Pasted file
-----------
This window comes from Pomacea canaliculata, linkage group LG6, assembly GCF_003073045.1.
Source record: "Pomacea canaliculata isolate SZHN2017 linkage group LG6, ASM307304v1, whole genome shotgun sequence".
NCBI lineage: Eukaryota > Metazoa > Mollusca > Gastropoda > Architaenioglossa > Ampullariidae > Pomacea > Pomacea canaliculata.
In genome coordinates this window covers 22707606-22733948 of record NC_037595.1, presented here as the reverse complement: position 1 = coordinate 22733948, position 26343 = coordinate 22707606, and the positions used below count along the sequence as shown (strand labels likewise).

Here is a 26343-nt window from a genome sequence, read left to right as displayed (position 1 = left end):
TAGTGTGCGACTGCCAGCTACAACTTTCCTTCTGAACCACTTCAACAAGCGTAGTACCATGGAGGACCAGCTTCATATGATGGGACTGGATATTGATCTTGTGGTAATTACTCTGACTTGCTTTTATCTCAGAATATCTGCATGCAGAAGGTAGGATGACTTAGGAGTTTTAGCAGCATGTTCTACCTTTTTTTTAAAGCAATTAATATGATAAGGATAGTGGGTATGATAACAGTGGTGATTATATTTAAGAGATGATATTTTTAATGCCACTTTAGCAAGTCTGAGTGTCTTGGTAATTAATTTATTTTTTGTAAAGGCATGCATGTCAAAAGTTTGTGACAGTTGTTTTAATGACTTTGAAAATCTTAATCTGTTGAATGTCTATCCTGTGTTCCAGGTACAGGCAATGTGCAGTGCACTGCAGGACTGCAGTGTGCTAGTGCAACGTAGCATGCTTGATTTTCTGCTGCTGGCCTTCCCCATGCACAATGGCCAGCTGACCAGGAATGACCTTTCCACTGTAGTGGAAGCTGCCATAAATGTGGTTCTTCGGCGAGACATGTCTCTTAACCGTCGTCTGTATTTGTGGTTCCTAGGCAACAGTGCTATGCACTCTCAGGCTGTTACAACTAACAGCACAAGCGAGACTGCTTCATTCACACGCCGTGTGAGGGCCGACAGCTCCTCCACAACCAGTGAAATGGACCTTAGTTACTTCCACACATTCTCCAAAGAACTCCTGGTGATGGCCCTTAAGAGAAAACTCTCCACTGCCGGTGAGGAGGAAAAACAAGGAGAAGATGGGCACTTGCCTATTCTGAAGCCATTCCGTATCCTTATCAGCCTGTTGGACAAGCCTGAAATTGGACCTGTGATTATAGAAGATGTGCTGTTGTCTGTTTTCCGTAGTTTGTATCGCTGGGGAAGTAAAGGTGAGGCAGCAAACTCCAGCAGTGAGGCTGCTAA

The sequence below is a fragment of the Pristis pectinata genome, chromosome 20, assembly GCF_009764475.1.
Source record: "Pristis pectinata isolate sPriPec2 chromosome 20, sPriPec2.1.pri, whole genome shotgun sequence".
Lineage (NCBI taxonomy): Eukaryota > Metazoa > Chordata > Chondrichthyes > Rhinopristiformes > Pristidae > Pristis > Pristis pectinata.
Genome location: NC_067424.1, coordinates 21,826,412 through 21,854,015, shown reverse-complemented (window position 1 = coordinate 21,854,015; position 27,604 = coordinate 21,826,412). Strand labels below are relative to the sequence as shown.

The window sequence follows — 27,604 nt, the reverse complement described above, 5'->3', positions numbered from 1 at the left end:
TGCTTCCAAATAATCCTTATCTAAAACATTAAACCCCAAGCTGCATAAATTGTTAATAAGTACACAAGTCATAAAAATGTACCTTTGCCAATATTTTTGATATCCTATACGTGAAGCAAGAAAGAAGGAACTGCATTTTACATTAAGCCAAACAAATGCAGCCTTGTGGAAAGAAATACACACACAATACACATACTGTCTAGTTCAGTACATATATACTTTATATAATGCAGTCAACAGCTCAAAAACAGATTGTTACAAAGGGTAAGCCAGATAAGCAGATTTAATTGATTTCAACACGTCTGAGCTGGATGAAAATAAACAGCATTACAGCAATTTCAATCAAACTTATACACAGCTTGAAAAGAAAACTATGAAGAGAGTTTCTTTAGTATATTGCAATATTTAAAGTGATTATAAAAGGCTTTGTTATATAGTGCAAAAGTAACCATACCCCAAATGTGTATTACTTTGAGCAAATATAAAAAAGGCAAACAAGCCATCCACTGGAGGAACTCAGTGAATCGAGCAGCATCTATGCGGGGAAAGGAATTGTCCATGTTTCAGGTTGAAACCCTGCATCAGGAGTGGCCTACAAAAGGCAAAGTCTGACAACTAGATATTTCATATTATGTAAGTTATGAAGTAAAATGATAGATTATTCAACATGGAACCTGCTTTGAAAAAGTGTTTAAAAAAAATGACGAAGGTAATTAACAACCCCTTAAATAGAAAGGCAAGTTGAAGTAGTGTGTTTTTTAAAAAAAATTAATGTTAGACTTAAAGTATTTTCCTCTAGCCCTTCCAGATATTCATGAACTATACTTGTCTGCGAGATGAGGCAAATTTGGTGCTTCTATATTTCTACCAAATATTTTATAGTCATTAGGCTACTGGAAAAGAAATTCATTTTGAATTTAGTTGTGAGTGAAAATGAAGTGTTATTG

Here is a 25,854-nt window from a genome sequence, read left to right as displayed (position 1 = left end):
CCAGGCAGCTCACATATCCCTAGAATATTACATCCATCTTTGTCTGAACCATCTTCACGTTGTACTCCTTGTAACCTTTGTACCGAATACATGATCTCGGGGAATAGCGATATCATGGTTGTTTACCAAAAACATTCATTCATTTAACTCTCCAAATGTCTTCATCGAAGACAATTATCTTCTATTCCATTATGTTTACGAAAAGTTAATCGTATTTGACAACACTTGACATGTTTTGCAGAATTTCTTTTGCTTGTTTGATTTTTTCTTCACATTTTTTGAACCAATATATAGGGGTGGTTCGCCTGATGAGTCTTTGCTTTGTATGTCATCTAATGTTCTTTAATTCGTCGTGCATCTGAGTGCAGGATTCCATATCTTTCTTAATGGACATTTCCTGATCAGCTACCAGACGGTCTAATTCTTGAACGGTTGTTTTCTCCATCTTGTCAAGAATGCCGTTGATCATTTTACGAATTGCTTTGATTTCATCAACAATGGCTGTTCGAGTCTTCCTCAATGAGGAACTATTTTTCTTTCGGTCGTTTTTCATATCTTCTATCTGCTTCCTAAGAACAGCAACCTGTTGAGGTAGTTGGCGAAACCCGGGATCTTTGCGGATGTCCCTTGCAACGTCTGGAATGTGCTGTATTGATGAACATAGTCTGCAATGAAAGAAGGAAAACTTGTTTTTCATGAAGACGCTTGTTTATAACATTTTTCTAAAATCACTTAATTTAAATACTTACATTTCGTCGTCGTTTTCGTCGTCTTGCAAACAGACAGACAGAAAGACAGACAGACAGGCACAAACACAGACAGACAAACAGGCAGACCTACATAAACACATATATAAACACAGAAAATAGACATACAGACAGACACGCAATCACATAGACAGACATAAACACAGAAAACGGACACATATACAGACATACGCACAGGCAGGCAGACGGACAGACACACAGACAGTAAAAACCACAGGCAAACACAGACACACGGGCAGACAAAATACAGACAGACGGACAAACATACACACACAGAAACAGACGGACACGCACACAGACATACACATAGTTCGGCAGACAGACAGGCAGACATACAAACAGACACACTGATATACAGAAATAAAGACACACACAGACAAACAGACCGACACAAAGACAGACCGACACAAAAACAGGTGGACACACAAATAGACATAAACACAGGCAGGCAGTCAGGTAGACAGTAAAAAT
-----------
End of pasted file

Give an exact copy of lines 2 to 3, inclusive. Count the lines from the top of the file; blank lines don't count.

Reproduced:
Source record: "Pomacea canaliculata isolate SZHN2017 linkage group LG6, ASM307304v1, whole genome shotgun sequence".
NCBI lineage: Eukaryota > Metazoa > Mollusca > Gastropoda > Architaenioglossa > Ampullariidae > Pomacea > Pomacea canaliculata.